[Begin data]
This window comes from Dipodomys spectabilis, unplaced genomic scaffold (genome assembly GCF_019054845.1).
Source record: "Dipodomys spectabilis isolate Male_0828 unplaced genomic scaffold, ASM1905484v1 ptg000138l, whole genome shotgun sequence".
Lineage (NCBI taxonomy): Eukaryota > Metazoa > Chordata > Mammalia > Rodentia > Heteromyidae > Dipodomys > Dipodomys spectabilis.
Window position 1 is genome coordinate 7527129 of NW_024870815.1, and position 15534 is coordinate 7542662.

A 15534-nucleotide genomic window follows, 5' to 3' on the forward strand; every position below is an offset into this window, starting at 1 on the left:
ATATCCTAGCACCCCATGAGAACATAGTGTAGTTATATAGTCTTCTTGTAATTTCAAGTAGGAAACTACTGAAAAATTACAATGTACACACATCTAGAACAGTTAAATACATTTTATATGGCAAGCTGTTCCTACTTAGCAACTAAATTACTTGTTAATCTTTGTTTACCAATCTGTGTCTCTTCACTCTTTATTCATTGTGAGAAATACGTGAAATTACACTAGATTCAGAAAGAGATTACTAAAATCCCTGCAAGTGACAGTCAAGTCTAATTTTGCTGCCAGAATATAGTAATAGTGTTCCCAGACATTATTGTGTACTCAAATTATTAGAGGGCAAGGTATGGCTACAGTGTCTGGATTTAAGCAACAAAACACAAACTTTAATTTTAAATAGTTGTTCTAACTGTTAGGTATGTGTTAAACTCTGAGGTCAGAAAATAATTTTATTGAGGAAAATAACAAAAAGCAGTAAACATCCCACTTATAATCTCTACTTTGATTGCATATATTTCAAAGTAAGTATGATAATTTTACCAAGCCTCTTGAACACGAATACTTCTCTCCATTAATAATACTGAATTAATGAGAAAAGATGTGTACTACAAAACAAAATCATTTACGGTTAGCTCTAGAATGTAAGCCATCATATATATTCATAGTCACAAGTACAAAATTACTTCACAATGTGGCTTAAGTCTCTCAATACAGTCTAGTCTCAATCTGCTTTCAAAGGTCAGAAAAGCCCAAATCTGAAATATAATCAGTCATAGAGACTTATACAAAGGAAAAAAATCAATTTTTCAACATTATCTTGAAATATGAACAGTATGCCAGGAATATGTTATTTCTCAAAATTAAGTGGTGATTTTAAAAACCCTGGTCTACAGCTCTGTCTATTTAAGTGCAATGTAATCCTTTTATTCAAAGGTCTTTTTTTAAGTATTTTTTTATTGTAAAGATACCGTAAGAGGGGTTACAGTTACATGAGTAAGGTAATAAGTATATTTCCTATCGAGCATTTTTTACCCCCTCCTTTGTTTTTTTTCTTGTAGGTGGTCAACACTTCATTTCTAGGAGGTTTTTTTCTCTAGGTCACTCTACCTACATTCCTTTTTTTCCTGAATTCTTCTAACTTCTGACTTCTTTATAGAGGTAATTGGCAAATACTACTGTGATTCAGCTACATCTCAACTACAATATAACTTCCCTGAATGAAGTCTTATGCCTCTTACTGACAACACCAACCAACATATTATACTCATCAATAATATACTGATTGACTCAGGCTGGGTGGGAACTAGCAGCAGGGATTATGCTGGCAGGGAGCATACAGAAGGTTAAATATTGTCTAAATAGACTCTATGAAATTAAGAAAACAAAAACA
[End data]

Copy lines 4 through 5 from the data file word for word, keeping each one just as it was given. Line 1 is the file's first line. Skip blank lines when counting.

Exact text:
Window position 1 is genome coordinate 7527129 of NW_024870815.1, and position 15534 is coordinate 7542662.

A 15534-nucleotide genomic window follows, 5' to 3' on the forward strand; every position below is an offset into this window, starting at 1 on the left: